In the ages before plastic, glass, and cheap metals, where did one store food stuffs, how did you measure grains? Wood. Here a box crafted for mundane, everyday purposes. And yet, pre-industrial times gave one a chance to add a personal touch.
I like the craftsmanship and the decorations here. One can only image the process, the labor over long hours as the craftsman search for wood, cut slabs and lengths, seasoned the wood, planned the design, cut out and assembled pieces, and finally painted and decorated the piece.
7 The lips of the wise spread knowledge, but the hearts of fools are not upright.
“The lips of the wise spread knowledge, but the hearts of fools are not upright.” Prov 15:7
One of the things I like about a hobby is that you can choose what you want to do or make. Creativity is a key word.
Here is another picture of carved pieces which have gone into a sale. House – some painted some not, lighthouses – some painted and some not, and faces make up part of the variety. But within each group these is even greater choice and variety when one considers size, shape, background, coloration, substructure. All must be decided, created. That is part of the reason I love carving.
What draws you to your hobby?
“A fool spurns a parent’s discipline, but whoever heeds correction shows prudence.” Prov 15:5
Did you know that when telephones first came out the first word to speak when receiving a call was, “Ahoy.” And that, while many of us speak of “jet lag”, the genesis of the term was “boat lag” in pre-flight days. All that to show you another way to do wood work.
This ocean liner was stand built one of my brothers. He has made several. I have memories of all the little bits of wood, knives, glue, and other materials spread over table tops. The bottom picture is of a ship, not boat, which he may be restoring. Wood work, creativity, patience, color and form, all part of a great hobby. What are you making out of wood.
“A heart at peace gives life to the body, but envy rots the bones.” Prov 14:30
I know, it isn’t really wood carving. But, there is wood work done. This stool is more than 150 years old. It captures my attention for several reasons. First is the hand labor involved. Rounding the seat must have taken some time. Shaping the legs as well. Did you notice the slight curve to them. A nice detail. And then there is the work done to slot the legs into the seat, terrific.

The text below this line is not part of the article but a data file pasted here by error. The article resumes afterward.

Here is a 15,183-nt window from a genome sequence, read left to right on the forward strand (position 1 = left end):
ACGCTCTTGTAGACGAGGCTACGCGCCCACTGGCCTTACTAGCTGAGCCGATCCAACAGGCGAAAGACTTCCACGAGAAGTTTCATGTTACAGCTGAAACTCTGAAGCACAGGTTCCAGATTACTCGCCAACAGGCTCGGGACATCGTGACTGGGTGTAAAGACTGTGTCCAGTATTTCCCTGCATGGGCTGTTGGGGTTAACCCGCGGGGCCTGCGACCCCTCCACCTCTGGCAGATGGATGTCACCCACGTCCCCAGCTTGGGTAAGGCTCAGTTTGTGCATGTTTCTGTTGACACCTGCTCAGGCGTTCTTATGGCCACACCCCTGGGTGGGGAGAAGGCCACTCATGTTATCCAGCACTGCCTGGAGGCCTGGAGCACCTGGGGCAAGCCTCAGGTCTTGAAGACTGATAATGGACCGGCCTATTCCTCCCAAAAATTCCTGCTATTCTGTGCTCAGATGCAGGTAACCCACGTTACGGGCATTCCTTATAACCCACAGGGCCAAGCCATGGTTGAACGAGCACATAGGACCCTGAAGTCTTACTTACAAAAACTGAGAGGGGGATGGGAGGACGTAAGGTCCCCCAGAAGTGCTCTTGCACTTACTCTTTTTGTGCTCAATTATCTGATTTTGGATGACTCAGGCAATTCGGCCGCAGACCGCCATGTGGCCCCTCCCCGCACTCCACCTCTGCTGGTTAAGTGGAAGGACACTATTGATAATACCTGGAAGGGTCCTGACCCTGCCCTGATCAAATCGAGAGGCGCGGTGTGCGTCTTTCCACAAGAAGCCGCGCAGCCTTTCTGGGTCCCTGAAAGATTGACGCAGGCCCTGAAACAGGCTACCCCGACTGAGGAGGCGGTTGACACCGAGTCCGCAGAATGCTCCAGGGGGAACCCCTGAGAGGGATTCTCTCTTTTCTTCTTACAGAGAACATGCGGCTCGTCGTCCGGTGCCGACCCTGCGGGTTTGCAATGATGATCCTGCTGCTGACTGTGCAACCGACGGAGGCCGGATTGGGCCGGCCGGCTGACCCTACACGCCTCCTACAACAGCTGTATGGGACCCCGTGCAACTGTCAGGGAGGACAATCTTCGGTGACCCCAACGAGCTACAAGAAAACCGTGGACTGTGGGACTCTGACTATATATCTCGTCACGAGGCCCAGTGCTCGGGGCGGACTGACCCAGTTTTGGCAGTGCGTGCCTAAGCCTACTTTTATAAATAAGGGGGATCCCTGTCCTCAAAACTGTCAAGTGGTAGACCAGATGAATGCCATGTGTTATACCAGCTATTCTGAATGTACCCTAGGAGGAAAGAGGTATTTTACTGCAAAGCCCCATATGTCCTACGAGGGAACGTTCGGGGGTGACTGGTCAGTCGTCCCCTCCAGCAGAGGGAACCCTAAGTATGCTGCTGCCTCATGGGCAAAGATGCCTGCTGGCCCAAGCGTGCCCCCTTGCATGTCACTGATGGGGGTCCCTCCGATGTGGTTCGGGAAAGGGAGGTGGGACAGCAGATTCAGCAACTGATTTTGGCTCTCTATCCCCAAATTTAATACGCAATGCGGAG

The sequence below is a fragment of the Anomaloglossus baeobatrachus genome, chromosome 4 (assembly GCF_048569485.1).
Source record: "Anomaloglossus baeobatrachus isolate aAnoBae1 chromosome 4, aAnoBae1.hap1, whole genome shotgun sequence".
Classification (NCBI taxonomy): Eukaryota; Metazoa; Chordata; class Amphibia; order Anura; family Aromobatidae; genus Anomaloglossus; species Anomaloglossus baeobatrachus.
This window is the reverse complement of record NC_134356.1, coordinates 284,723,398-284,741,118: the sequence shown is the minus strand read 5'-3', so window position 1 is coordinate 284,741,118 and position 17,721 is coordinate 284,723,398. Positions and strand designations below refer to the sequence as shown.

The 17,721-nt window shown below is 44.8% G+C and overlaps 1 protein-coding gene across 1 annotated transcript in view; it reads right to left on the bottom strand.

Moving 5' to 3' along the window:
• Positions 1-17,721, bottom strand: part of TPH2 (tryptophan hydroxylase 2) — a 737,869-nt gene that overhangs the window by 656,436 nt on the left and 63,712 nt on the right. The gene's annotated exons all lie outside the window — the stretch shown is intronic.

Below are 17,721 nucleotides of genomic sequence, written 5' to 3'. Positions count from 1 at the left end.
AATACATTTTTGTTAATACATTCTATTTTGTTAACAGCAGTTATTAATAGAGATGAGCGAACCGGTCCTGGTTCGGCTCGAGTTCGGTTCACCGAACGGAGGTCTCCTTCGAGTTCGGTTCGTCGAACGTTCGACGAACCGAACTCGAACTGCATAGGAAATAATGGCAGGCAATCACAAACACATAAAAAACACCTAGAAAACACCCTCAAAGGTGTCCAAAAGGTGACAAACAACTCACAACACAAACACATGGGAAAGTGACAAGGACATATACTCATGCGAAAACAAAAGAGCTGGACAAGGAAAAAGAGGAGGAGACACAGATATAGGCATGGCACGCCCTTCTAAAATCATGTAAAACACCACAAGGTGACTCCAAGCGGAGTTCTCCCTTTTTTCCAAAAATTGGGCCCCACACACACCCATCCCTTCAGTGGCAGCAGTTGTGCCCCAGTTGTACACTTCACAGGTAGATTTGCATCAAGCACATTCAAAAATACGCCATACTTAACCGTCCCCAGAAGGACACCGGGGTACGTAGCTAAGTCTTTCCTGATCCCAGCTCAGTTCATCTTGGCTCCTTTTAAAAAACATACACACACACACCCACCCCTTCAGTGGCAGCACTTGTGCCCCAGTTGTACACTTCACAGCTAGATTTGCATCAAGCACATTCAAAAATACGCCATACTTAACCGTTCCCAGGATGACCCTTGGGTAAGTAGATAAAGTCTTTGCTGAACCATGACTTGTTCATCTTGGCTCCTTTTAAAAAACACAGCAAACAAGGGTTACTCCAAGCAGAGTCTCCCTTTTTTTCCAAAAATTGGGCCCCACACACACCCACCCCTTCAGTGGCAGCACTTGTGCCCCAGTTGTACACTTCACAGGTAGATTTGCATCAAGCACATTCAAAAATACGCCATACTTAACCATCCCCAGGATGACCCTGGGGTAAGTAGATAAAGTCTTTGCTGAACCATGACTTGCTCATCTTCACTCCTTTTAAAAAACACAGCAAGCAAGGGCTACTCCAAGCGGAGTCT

A second reason to like this piece is the recycling done. The owner believes the seat was a wheel of some kind, hence the square hole in the top. The seat reminds me of ancient Chinese coins with their square or round holes so they could be threaded and carried on a string.
A third reason to like this stool is the character of the wood. Holes, unfinished edges, color, cracks, and growth rings make this an eye-pleasing object. What do you think?
“Those who are kind benefit themselves, but the cruel bring ruin on themselves.” Prov 11:17
If you are, have been, or plan to be a wood carver or wood worker, below is a site worth a little of your time. All sawdust is not just sawdust.
We have learned to protect our eyes (you do wear googles, right?) and our hands, (you do wear carving gloves or some finger covering, no?). But what about your lungs? Learn about wood, its properties, its dangers. Take care. Or as they say in China, man zou.
“Do not wear yourself out to get rich; do not trust your own cleverness.” Prov 23:4
Remember the extra picture in Post 131? Did you guess correctly? It is a Chinese snow sled. I love the joints and the obvious wear and tear. However, I am not sure about its stability. Seems to be made only for a smaller child. And I am also wondering where the rope is. Would grandpa have to carry it?
Hope you have some good memories of play in the snow. Shalom.
How does you critique or evaluate a carving, especially your own? One thing to try is to ask questions. Another is to make observations. So, here is one of my pieces. First question, do the textures seen in this view work together?
A second question, do the colors compete or support each other?
One could also ask, is the flow or movement in the piece?
An observation is that the church seems to fit the piece of wood, neither too large or too small for it. If the rule is thirds, then the church is about one third, stairs one third, and rocks one third.
Another observation is to note the repeat of color, red steps and red in the windows, brown cross and trim, around the windows, and in wood work. Perhaps there could have been some yellow lower down or in and open window to tie in the roof.
For some reason the cross titled to the side seems to work. It adds some movement to the entire piece. What do you think?
I know it has been a while since posting, but as you can see, carving continues. Hope yours has too.
“The Lord is my shepherd, I lack nothing. He makes me lie down in green pastures,
he leads me beside quiet waters, he refreshes my soul.” Ps 23